(Now all the rage, but some of us in the late 1960s and early ‘70s, predicted that it would happen.)
This little vignette was triggered by seeing a re-run of On the Waterfront, starring the inimitable Marlon Brando.
Yes, we all know that it’s not what you know, but whom you know that counts: but what about the converse (sort of), namely who knows you?
Let’s set the scene, that actually began in a conversation conducted by two men, myself and a Dr. Roland Winston (of Argonne National Labs and the University of Chicago, I later discovered), engaged in the use of adjoining urinals. (Those of you in the process of leaping to conclusions can come to ground in a much duller reality.) The venue was a Solar Energy Conference, and the conversation started with me admiring a parabolic-shaped hunk of plastic that Roland had placed on the ceramic divider between us. I learned, a few minutes later, that it was a (truly) novel device, a ‘non-focusing collector’ for concentrating light, including sunlight. The more usual version of what came to be known as a “Winston Non Focusing Collector” was a sort of parabolic shell with an aperture at the rounded small end. I’ll spare you the technicalities, except to say that the elegant simplicity of the concept was matched by its amazingly effective performance.
Roland and I, both solar energy enthusiasts, soon became thoroughly engaged with each other, since our skills and interests in the field were complementary – his in optics, mine in solar cells. Not surprisingly, it wasn’t long before we had jointly invented a device that neatly used a two-stage version of his Collector to concentrate sunlight onto a solar cell. (Parenthetically, we found that we had created bureaucratic chaos as joint inventors, one from industry and the other from academia: the system had no rule book for such outré events.) Now back to Brando.
In the early days of Tyco (then literally) Labs, my secretary, by name Celia, was an extraordinarily demure, unruffleable and proper young(ish) woman. One otherwise quite normal day in the office, I heard a splutter followed by a clatter and a squeal, not noises one could expect to hear from Celia’s domain. It transpired that she had dropped the phone when the caller announced that he was Marlon Brando wanting to talk to Ed Mlavsky. When she had retrieved said phone and passed the call to me, I found that I was, indeed, talking to none other than the Brando. Wow! He even sounded likehimself.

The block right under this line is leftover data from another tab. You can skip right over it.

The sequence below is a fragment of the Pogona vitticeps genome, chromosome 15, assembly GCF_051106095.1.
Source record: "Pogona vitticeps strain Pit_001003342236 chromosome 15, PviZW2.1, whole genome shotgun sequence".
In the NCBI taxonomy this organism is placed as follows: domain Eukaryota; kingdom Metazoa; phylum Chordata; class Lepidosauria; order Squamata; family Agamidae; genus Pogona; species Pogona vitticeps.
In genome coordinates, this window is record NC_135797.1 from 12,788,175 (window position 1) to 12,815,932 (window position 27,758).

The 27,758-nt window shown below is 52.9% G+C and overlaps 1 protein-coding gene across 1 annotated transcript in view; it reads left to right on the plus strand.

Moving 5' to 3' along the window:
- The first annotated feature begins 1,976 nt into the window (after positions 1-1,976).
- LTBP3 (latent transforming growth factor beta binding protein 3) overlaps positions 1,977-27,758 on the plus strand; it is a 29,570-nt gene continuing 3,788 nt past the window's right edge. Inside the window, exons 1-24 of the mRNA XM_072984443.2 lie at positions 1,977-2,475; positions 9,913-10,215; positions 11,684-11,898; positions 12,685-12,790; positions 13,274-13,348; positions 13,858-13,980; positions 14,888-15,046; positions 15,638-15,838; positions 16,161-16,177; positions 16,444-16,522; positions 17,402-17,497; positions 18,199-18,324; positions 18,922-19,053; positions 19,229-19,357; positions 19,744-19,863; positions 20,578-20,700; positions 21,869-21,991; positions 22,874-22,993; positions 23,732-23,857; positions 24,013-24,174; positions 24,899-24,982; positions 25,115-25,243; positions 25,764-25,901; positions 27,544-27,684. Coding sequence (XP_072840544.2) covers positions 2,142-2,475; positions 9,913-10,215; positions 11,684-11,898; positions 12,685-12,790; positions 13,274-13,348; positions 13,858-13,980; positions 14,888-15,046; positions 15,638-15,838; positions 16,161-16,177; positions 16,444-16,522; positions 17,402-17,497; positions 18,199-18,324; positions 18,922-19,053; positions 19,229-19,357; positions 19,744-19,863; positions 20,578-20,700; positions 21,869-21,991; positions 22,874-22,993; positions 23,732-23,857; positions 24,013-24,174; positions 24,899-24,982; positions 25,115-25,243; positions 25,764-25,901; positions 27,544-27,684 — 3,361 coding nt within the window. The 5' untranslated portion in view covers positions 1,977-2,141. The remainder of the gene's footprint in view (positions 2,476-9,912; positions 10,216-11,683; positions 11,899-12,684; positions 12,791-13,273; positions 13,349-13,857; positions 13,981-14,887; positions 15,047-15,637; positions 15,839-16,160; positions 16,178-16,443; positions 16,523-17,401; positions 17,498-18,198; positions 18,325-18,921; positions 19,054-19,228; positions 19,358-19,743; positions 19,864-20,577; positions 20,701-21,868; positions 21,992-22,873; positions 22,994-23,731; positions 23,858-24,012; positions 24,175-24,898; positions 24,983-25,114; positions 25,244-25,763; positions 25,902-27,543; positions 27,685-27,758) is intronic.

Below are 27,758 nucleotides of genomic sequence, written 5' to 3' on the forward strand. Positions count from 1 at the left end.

The reason he was calling me was that he owned an island off Tahiti, and being psychologically allergic, as it were, to fossil fuels, wanted to provide all the power and electricity for the island from solar energy. He’d read my name somewhere that described me as a solar-electricity expert. (In the Kingdom of the Blind....: actually I was pretty well known in the field, even appearing in the lead-off role in the three-minute solar photovoltaics opening puff piece to the BBC production of “Edward the King”, bought by Mobil Oil and shown on nationwide TV.)
As wonderful as it was talking to Brando, his questions reflected his understandable paucity of knowledge about the economic aspects of solar-generated electricity, in the early ‘70s in its developmental infancy and hence still quite impractical for serious use. I found myself apologizing for the inchoate nature of the technology, and very gently tried to persuade him that his noble concept would, regrettably, remain unimplementable for many years to come. Nonetheless, we chatted on amiably for a while. He invited me to come visit him in Tahiti – mailing address: Brando, Tahiti – or in Beverly Hills, or both; he even gave me his unlisted phone number.
In a later conversation with Roland Winston, also a well-publicized solar personage, I learnt that he too had been approached by Brando, and had visited him at his home in California. Roland, an academe and basic researcher, recommended that, if Brando had in mind any practical solar-generated electricity applications, he should contact Ed Mlavsky. Brando’s reaction? “I know Ed Mlavsky!”